came forth. Some of them were exceeding glad and looked upward, some sought to hide themselves under the mountains. Then I saw the man that sate upon the cloud open the book and bid the world draw near. Yet there was, by reason of a fierce flame that issued out and came from before him, a convenient distance betwixt him and them, as betwixt the judge and the prisoners at the bar. I heard it also proclaimed to them that attended on the man that sate on the cloud, Gather together the tares, the chaff, and the stubble, and cast them into the burning lake. And with that the bottomless pit opened just whereabouts I stood, out of the mouth of which there came in an abundant manner smoke and coals of fire with hideous noises. It was also said to the same persons, Gather the wheat into my garner. And with that I saw many catched up and carried away into the clouds, but I was left behind. I also sought to hide myself, but I could not, for the man that sate upon the cloud still kept his eye upon me. My sins also came into my mind, and my conscience did accuse me on every side. I thought the day of judgment was come and I was not ready for it."

The resting time comes to an end. The Pilgrim gathers himself together, and proceeds upon his way.

He is not to be burdened forever with the sense of his sins. It fell from off his back at the sight of the cross. Three shining ones appear and tell him that his sins are forgiven; they take off his rags and provide him with a new suit.

He now encounters fellow-travellers; and the seriousness of the story is relieved by adventures and humorous conversations. At the bottom of a hill he finds three gentlemen asleep, "a little out of the way." These were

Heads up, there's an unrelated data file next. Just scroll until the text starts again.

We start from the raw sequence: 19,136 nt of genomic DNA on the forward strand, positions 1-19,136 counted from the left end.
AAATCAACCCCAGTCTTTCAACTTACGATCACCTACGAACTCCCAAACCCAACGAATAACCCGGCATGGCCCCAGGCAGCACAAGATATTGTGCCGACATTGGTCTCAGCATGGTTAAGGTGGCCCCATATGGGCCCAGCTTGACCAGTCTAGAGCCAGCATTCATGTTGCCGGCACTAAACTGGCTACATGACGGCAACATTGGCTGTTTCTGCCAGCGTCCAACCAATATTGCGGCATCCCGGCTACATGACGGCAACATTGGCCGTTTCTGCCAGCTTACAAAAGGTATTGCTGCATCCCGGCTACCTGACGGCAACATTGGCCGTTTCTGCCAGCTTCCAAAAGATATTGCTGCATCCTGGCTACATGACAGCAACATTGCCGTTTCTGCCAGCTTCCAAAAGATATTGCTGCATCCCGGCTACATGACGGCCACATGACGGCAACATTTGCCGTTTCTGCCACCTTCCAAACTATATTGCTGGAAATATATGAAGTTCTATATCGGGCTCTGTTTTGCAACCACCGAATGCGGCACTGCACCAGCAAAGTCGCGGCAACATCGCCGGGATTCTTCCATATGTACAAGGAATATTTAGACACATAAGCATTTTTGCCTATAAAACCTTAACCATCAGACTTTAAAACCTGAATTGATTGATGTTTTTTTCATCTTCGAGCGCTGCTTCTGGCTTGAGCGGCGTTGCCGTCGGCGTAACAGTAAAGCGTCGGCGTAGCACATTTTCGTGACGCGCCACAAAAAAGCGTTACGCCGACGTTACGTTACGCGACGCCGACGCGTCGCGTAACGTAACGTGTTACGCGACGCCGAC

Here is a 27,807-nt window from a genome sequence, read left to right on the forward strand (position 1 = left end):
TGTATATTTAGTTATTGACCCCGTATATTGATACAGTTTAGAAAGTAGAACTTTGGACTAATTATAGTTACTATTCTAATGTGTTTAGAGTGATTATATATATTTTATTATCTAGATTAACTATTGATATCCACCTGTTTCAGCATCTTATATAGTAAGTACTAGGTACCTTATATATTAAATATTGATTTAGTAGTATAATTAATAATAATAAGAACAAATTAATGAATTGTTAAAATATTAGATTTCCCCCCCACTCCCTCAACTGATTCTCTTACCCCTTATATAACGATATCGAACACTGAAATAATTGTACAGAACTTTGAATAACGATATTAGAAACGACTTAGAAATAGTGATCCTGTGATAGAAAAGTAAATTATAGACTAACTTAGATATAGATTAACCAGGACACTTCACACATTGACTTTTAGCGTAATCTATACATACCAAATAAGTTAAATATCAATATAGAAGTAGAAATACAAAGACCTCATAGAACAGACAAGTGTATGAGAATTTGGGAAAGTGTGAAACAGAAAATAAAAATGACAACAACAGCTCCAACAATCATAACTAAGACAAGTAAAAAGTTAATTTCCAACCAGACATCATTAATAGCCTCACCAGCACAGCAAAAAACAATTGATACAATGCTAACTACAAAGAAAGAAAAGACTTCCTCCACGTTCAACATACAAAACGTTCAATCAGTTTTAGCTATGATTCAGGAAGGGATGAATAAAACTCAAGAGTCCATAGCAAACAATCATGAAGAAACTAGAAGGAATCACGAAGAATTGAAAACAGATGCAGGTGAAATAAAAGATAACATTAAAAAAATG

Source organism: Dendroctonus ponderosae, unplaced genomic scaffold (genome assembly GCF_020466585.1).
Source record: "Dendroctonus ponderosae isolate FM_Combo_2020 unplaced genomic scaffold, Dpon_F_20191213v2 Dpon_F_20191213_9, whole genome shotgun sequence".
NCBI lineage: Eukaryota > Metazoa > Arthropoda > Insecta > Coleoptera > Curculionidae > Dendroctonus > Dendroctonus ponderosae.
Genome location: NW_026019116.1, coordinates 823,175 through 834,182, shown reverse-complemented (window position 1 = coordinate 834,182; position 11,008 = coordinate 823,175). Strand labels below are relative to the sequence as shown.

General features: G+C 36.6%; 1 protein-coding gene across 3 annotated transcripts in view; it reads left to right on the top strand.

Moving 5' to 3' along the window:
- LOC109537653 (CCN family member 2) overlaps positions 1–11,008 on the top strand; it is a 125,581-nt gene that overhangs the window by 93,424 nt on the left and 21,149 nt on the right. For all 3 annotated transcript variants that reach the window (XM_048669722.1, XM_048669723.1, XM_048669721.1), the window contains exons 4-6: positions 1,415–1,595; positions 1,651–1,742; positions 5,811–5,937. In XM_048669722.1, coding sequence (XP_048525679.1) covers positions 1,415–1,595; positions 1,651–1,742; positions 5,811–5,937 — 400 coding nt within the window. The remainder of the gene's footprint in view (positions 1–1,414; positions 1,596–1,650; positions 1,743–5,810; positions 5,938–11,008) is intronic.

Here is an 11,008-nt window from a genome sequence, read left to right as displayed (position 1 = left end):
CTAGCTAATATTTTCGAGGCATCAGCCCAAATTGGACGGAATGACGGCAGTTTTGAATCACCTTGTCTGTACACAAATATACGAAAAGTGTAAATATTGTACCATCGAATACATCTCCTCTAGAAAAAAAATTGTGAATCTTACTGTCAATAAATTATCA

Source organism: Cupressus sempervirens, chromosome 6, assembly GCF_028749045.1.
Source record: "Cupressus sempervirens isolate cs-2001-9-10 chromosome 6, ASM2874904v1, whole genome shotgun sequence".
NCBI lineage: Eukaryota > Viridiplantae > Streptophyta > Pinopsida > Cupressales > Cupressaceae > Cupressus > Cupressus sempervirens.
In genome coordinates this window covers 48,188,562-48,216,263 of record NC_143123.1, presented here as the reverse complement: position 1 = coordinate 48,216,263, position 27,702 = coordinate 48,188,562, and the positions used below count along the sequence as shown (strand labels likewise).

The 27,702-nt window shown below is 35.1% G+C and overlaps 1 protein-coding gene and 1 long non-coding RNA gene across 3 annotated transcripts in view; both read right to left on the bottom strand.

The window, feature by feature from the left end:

Simple, Sloth, and Presumption. He tries to rouse them, but does not succeed. Presently two others are seen tumbling over the wall into the Narrow Way. They are come from the land of Vain Glory, and are called Formalist and Hypocrisy. Like the Pilgrim, they are bound for Mount Zion; but the wicket-gate was "too far about," and they had come by a short cut. "They had custom for it a thousand years and more; and custom being of so long standing would be admitted legal by any impartial judge." Whether right or wrong they insist that they are in the way, and no more is to be said. But they are soon out of it again. The hill is the hill Difficulty, and the road parts into three. Two go round the bottom, as modern engineers would make them. The other rises straight over the top. Formalist and Hypocrisy choose the easy ways, and are heard of no more. Pilgrim climbs up, and after various accidents comes to the second resting-place, the Palace Beautiful, built by the Lord of the Hill to entertain strangers in. The recollections of Sir Bevis of Southampton furnished Bunyan with his framework. Lions guard the court. Fair ladies entertain him as if he had been a knight-errant in quest of the Holy Grail. The ladies, of course, are all that they ought to be: the Christian graces-Discretion, Prudence, Piety, and Charity. He tells them his history. They ask him if he has brought none of his old belongings with him. He answers yes; but greatly against his will: his inward and carnal cogitations, with which his countrymen, as well as himself, were so much delighted. Only in golden hours they seemed to leave him. Who cannot recognize the truth of this? Who has not groaned over the follies and idiotcies that cling to us like the doggerel verses that hang about our